- any supplemental regulations which it is adopting.
While most of what was previously contained in the company’s articles of association now applies by statute unless the constitution otherwise provides, companies need to review their articles of association and ensure that tailored provisions, such as those dealing with pre-emption on transfer, are included in the new constitution or that some provisions in the Act that only apply if included in the constitution are adopted (such as an indemnity for directors).
Previously, many EPCs relied on the regulations of Table A from the previous Companies Acts. Despite being repealed by the Act, the regulations of Table A can continue in force (and do so where the conversion process is that outlined at (II) or (III) above) provided they are not inconsistent with a mandatory provision of the Act. Where Table A refers to any provision of the previous Companies Acts, that reference is to be read as being to the corresponding provision of the Act. The provisions of Table A may be altered or added to by means of a special resolution.
Converting to a DAC
An EPC may opt out of the new regime as follows:
- If members pass a special resolution to convert to any other type of company (including a DAC), provided the requirements applicable to such a company as set out in the re-registration requirements of the Act have been satisfied.
- Up to three months prior to the expiry of the transition period, there are two re-registration options:
- an EPC may re-register as a DAC by passing an ordinary resolution (the consent of the relevant Minister is required for a semi-state company); and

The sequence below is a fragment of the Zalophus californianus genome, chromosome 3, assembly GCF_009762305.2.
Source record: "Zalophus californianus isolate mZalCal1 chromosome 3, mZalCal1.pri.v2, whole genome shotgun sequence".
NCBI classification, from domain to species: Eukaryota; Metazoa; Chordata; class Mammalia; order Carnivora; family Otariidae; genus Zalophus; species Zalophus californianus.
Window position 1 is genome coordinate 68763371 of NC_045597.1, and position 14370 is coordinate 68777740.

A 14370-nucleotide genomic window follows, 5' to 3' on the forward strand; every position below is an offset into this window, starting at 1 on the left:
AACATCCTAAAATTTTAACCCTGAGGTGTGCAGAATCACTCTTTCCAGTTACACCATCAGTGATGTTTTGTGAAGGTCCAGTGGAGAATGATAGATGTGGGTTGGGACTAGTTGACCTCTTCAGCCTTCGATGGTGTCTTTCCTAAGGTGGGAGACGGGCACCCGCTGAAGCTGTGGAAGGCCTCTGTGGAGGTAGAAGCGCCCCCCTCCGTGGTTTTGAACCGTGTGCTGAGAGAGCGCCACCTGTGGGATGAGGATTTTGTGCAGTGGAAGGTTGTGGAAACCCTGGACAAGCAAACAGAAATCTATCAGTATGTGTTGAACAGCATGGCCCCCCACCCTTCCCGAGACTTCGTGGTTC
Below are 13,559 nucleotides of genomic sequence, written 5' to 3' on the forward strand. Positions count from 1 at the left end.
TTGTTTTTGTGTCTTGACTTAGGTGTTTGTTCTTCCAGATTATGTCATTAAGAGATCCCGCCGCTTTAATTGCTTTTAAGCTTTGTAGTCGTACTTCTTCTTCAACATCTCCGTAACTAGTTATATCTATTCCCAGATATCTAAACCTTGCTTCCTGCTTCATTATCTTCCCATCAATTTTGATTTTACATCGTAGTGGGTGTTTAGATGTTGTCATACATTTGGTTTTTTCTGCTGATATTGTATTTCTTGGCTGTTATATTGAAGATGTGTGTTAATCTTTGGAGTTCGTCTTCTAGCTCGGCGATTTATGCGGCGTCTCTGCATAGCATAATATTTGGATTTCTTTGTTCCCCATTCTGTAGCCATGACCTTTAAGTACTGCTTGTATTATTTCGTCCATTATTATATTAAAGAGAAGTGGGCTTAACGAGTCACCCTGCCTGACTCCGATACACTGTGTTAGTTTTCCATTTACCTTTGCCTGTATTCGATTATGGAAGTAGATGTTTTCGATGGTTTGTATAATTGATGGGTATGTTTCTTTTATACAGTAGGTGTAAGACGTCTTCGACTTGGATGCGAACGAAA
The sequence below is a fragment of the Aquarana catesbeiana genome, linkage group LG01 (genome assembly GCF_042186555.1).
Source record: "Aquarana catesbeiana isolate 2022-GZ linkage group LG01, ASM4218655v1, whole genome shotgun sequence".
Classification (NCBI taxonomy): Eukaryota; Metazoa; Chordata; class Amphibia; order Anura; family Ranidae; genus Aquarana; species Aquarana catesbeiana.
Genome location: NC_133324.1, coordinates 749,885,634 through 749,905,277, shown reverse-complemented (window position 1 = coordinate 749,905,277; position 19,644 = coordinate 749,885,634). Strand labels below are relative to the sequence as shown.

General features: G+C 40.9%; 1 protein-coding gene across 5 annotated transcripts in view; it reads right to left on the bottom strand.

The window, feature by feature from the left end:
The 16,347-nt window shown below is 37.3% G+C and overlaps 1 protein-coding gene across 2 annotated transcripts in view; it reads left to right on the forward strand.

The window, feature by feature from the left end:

- an EPC must re-register as a DAC if a member or members holding more than 25% of the voting rights serve a notice in writing on the company requiring it to re-register as a DAC.
- Where an EPC does not re-register as a DAC before the end of the transition period (whether it is obliged to do so or not), one or more of its members holding not less than 15% of its issued share capital, or one or more creditors holding not less than 15% of its debentures, entitling them to object to alterations in its objects clause, may apply to court for an order directing the company to re-register as a DAC.
Where the members pass an ordinary resolution to re-register as a DAC or where the directors resolve to re-register an EPC as a DAC (for example because a notice is served by qualifying members or it is ordered by the court or otherwise required), the effect is to alter the company’s memorandum of association so that it states that the company is to be a DAC. The company must file the resolution, the new memorandum and articles of association and a form N2 with the CRO. The name of the company must include “designated activity company” or “DAC” (or the Irish language equivalent) unless the company is exempt from the obligation to do so.
As with a LTD, the constitution of a DAC can adopt in whole or part the statutory rules in the Act or continue to use its existing articles (including Table A of the previous Companies Acts) provided they do not conflict with mandatory provisions in the Act.
Protecting Members and Creditors
If any member considers that his or her rights or obligations have been prejudiced by the exercise or non-exercise of any power under the parts of the Act dealing with conversion, or of its exercise in a particular manner by the company or its directors, the member may apply to court for an order under the minority shareholder oppression provisions of the Act. Creditors holding not less than 15% of the debentures of a company, entitling them to object to alterations in its objects clause, may also apply to court for relief.
Directors of an EPC should engage in dialogue with relevant stakeholders to decide which of the company types permitted by the Act is most appropriate to the then-existing company’s circumstances. Those directors and stakeholders should consider whether the constitution of the company should adopt the statutory rules or retain, as fully as possible, existing articles of association. Although – having regard to the 18-month transition following the commencement of the Act– there is no immediate urgency in this exercise, the benefits of adopting the form of a LTD can only be availed of upon conversion of an EPC to a LTD, by express process or by the deeming provisions when the transition period ends.